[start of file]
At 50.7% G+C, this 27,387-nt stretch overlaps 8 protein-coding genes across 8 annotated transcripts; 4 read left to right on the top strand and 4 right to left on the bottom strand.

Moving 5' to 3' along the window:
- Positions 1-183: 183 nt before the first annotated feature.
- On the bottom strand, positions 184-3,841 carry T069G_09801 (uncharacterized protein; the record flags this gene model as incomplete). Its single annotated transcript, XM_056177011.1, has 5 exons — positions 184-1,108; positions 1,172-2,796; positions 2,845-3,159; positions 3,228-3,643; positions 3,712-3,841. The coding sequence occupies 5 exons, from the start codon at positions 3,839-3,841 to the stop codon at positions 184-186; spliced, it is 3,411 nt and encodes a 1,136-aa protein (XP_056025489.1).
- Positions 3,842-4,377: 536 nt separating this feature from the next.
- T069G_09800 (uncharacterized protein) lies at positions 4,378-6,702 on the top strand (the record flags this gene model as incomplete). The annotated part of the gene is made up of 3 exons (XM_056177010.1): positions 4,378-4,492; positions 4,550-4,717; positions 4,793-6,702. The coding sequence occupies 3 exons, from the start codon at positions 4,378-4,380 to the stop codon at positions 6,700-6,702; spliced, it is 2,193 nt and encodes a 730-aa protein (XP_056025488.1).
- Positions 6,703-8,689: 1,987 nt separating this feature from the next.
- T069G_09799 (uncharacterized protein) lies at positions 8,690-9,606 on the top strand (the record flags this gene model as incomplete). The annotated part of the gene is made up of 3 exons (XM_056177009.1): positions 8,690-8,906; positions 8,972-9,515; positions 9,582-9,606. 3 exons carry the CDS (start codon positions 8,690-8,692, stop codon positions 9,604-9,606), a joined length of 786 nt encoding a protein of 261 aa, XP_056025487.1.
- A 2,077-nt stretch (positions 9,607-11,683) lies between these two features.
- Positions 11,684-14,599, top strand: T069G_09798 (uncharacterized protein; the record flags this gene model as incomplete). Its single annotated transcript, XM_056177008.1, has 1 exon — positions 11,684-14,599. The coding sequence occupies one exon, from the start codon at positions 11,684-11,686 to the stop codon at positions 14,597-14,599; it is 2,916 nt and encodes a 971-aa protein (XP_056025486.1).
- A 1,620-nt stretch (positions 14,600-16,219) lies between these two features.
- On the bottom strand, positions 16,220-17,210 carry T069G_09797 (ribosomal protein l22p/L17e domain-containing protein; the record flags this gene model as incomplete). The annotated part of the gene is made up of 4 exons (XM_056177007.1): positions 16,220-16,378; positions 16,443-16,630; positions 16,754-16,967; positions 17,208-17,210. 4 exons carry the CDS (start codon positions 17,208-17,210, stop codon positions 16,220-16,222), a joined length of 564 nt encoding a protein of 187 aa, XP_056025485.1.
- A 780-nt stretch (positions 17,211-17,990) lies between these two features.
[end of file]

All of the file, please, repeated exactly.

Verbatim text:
At 50.7% G+C, this 27,387-nt stretch overlaps 8 protein-coding genes across 8 annotated transcripts; 4 read left to right on the top strand and 4 right to left on the bottom strand.

Moving 5' to 3' along the window:
- Positions 1-183: 183 nt before the first annotated feature.
- On the bottom strand, positions 184-3,841 carry T069G_09801 (uncharacterized protein; the record flags this gene model as incomplete). Its single annotated transcript, XM_056177011.1, has 5 exons — positions 184-1,108; positions 1,172-2,796; positions 2,845-3,159; positions 3,228-3,643; positions 3,712-3,841. The coding sequence occupies 5 exons, from the start codon at positions 3,839-3,841 to the stop codon at positions 184-186; spliced, it is 3,411 nt and encodes a 1,136-aa protein (XP_056025489.1).
- Positions 3,842-4,377: 536 nt separating this feature from the next.
- T069G_09800 (uncharacterized protein) lies at positions 4,378-6,702 on the top strand (the record flags this gene model as incomplete). The annotated part of the gene is made up of 3 exons (XM_056177010.1): positions 4,378-4,492; positions 4,550-4,717; positions 4,793-6,702. The coding sequence occupies 3 exons, from the start codon at positions 4,378-4,380 to the stop codon at positions 6,700-6,702; spliced, it is 2,193 nt and encodes a 730-aa protein (XP_056025488.1).
- Positions 6,703-8,689: 1,987 nt separating this feature from the next.
- T069G_09799 (uncharacterized protein) lies at positions 8,690-9,606 on the top strand (the record flags this gene model as incomplete). The annotated part of the gene is made up of 3 exons (XM_056177009.1): positions 8,690-8,906; positions 8,972-9,515; positions 9,582-9,606. 3 exons carry the CDS (start codon positions 8,690-8,692, stop codon positions 9,604-9,606), a joined length of 786 nt encoding a protein of 261 aa, XP_056025487.1.
- A 2,077-nt stretch (positions 9,607-11,683) lies between these two features.
- Positions 11,684-14,599, top strand: T069G_09798 (uncharacterized protein; the record flags this gene model as incomplete). Its single annotated transcript, XM_056177008.1, has 1 exon — positions 11,684-14,599. The coding sequence occupies one exon, from the start codon at positions 11,684-11,686 to the stop codon at positions 14,597-14,599; it is 2,916 nt and encodes a 971-aa protein (XP_056025486.1).
- A 1,620-nt stretch (positions 14,600-16,219) lies between these two features.
- On the bottom strand, positions 16,220-17,210 carry T069G_09797 (ribosomal protein l22p/L17e domain-containing protein; the record flags this gene model as incomplete). The annotated part of the gene is made up of 4 exons (XM_056177007.1): positions 16,220-16,378; positions 16,443-16,630; positions 16,754-16,967; positions 17,208-17,210. 4 exons carry the CDS (start codon positions 17,208-17,210, stop codon positions 16,220-16,222), a joined length of 564 nt encoding a protein of 187 aa, XP_056025485.1.
- A 780-nt stretch (positions 17,211-17,990) lies between these two features.